Telecom media giant, AT&T, is now merging its streaming services, AT&T TV and TV Now. This means that the company now has only one virtual TV service instead of two.
AT&T TV Now was the company's online streaming service, while the AT&T TV service is a cable and satellite alternative. Apparently, TV Now could stream live TV over the internet but required at least one of AT&T's streaming boxes.
Moreover, with this merger, AT&T is also removing the requirement of using at least one streaming box with AT&T TV. It is also removing AT&T TV's mandatory contract.
This merger is meant to simplify things for customers. Going forward, users will have to pay a monthly fee for using the AT&T TV platform. Previous contracts will not be affected after this merger, and it will be in effect until they expire.
Once the contract expires, users will be moved over to monthly payments. According to CNET, users won't see any interruptions in service. Besides, users on the AT&T TV trial can switch to a non-contract plan without the need to pay an early termination fee.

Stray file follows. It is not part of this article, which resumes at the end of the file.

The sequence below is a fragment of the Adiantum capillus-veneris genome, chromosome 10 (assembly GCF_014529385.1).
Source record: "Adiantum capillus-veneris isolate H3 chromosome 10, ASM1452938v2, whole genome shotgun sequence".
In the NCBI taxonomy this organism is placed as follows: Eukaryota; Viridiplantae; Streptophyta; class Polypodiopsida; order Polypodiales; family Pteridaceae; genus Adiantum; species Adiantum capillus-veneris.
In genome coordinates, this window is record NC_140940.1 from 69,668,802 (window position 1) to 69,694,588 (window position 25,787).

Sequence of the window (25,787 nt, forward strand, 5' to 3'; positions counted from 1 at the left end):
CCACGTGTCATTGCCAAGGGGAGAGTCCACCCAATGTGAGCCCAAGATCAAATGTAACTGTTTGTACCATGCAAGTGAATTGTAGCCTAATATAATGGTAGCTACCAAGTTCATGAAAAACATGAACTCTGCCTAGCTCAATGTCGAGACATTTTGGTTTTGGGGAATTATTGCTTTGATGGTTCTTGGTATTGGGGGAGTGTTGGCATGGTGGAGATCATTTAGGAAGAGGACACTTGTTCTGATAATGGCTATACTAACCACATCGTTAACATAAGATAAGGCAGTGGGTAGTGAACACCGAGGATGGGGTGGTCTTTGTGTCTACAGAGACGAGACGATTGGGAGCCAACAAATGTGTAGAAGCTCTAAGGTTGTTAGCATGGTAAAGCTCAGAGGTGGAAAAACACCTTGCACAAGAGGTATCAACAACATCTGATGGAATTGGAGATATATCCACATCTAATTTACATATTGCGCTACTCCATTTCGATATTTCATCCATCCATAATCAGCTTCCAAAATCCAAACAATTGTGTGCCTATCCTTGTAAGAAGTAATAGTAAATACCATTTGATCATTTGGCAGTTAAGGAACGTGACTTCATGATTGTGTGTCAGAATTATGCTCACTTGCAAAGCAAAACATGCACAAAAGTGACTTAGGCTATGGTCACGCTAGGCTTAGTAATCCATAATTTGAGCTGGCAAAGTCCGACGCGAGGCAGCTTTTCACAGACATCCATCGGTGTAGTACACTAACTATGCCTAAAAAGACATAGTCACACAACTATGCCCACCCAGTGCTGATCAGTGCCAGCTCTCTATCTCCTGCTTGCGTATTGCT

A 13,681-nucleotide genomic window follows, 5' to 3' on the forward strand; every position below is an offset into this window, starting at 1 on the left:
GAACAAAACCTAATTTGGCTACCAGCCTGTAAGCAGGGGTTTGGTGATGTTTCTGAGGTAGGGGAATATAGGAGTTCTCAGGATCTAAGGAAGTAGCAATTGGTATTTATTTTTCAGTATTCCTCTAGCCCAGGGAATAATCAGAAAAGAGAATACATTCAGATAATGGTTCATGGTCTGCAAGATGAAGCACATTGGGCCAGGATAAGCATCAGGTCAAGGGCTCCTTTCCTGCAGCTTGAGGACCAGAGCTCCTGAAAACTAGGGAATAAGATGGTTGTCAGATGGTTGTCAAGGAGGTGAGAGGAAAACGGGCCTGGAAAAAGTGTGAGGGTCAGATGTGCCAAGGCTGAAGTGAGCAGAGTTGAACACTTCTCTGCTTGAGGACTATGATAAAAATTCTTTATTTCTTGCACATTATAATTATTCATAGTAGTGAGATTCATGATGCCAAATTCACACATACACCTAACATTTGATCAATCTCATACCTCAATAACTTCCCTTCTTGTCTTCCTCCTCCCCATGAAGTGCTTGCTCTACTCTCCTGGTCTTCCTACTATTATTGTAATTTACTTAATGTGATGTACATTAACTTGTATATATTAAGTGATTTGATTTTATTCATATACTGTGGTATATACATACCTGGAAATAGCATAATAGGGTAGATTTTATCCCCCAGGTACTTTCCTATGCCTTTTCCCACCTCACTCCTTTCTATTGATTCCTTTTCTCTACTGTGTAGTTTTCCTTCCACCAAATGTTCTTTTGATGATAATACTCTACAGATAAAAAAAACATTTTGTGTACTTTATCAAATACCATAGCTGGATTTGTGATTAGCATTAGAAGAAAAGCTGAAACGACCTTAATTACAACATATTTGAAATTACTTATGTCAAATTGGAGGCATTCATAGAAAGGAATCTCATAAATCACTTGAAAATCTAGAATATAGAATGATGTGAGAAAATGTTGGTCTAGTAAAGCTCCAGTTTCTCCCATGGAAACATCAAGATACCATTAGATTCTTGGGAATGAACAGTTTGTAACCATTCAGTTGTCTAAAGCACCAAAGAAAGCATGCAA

AT&T TV's base Entertainment package includes ESPN, CNN, and FX
After this merger, the base Entertainment package which includes ESPN, CNN, FX, local broadcast channels, and 20 hours of cloud DVR will cost $70 per month.
If you are willing to put $10 more per month, then you can get DVR storage to 500 hours per month. For $85, the Choice package without contract includes regional sports, along with a year of HBO Max and NBA League Pass Premium.
A two-year contract brings the price of the Entertainment package down to $60 per month for the first year. However, it jumps to $93 per month in the second year.
Choice package users will price drop from $85 per month to $65 per month in the first year of the two-year contract. But the second year would increase the price to $110 per month.
On top of this, users of Choice on a two-year contract also require paying an additional $8.49 per month for two years for a "regional sports fee." Good thing is that both the packages include 500 hours of DVR.
For those who do not wish to use AT&T's Android TV-powered streaming box called the AT&T TV Device, they can stream AT&T TV on a host of devices.
This ranges from iOS and Android phones and tablets, also including plus TV streamers such as the Apple TV, Amazon Fire TV, Roku, Google Chromecast, and Samsung smart TVs (2017 or later).